Drop-In Classes

Join us any Monday for a Drop-In Meditation or Ki-Aikido class. These enriching classes teach core principles of Mind-Body Meditation and Ki-Aikido, and require no prior meditation experience or martial arts training. Simply show up dressed for movement and enjoy the unique experience of mind-body oneness.

The classes are offered free of charge, and donations are welcomed and appreciated.

Please arrive 10 minutes prior to the start of your class.



Meditation
Monday 6:00 - 7:15

Whether you are new to meditation and would like to learn more, or if you are a seasoned practitioner looking to deepen your practice, please join us every Monday as we explore practices of mind-body meditation.

Tohei Sensei's approach to meditation focuses on the unification of mind and body: building the experience of oneness "on the mat" and learning to carry that experience into daily life. Each meditation class includes guided meditations, short presentations on basic aspects of meditation practice, and discussion. Drop in anytime!



Ki-Aikido
Monday 7:30 - 9:00

If you are interested in Aikido, non-violent arts of self-defense, or simply learning to move with coordination of mind and body, join us for our Drop-In Ki-Aikido class. No background or previous experience is required.

Ki-Aikido helps us bring the calm and peace we find in quiet reflection or meditation into the dynamic and sometimes stressful world of our daily lives. Every Ki-Aikido session begins with exercises to relax, focus, and coordinate mind and body. Through the class, we learn to carry this calm, focused attention into increasingly challenging situations. With regular practice, we learn to perform to the best of our ability even in all circumstances. Every Monday offers a stand-alone class. Feel free to join us anytime.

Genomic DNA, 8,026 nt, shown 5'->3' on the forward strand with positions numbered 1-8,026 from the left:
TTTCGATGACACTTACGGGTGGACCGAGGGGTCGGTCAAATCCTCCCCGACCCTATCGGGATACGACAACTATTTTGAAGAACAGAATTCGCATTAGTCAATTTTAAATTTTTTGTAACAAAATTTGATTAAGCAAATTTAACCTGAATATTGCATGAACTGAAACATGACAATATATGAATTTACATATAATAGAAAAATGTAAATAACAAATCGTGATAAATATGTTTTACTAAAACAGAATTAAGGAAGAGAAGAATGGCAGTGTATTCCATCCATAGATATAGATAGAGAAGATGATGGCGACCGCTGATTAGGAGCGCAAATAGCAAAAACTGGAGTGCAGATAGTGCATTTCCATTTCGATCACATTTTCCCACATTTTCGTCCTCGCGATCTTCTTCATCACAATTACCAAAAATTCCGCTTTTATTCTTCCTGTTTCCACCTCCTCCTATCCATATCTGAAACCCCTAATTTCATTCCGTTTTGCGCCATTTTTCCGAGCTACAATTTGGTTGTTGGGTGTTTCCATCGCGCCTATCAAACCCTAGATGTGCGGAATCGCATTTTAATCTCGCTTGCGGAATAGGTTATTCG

Monthly Drop-In Topics

  • November

    Drop-In Meditation: 
    Kiatsu
    Tohei Sensei developed Kiatsu as a way for us to practice oneness of mind and body while experiencing the healing power of nature. By opening to the Ki of the Universe and connecting with our partner, we support their natural flow of Ki, accelerating the healing process.

    Drop-In Aikido: Irimi
    Tohei sensei taught us that when we become one with the universe and practice its principles, others will follow us gladly. When we are faced with a conflict, we often become tense and cause separation. Practicing "Irimi" or "entering" teaches us to relax, experience oneness and move together with another, even in the face of extreme conflict.



    Resources:
    Read or listen to Curtis Sensei's lecture on Shokushu 16: Kiatsu
    Reading: Exercise 10: Presence the World Around You, pp 263 in "Living with the Wind at Your Back" by David Shaner.
    Reading: Chapters 1 & 2, pp 11-21 in "Kiatsu" by Koichi Tohei.



    Posted Oct 31, 2017, 8:41 AM by The Center for Mind-Body Oneness
  • October
    Drop-In Meditation: 
    Dynamic Meditation
    Soshu Tohei taught Ki Meditation as a way for us to directly feel the movement of the Ki of the Universe. By alternating our attention between the infinitely large and the infinitely small, we begin to realize the oneness and harmony of the universe we experience.

    Drop-In Aikido: Getting Off The Line (Respect your Partner's Ki)
    One of the most fundamental principles in Aikido is getting off the line of attack. In Aikido, we do not meet force with force. We do not "block" strikes. Instead, we respect the power that is coming toward us. If an attacker throws a punch, we respect the power of the punch by moving off the line and let the punch to continue unimpeded.


    Resources:
    Watch "Powers of Ten", a short film from the 1970s imagining a journey of "bigger, bigger, bigger" and "smaller, smaller, smaller" to the limits of scientific knowledge.
    Watch "Cosmic Eye", a contemporary remake of the classic "Powers of Ten."

    Watch Shaner Sensei demonstrate respecting another's power in this excerpt from the documentary The Asian and Abrahamic Religions: A Divine Encounter in America.
    The clip beginning at 1:34 is a great example of "getting off the line"

    Reading: Exercise 9: Dynamic Meditation, pp 214-222 in "Living with the Wind at Your Back" by David Shaner.

    Posted Sep 15, 2017, 2:07 PM by The Center for Mind-Body Oneness
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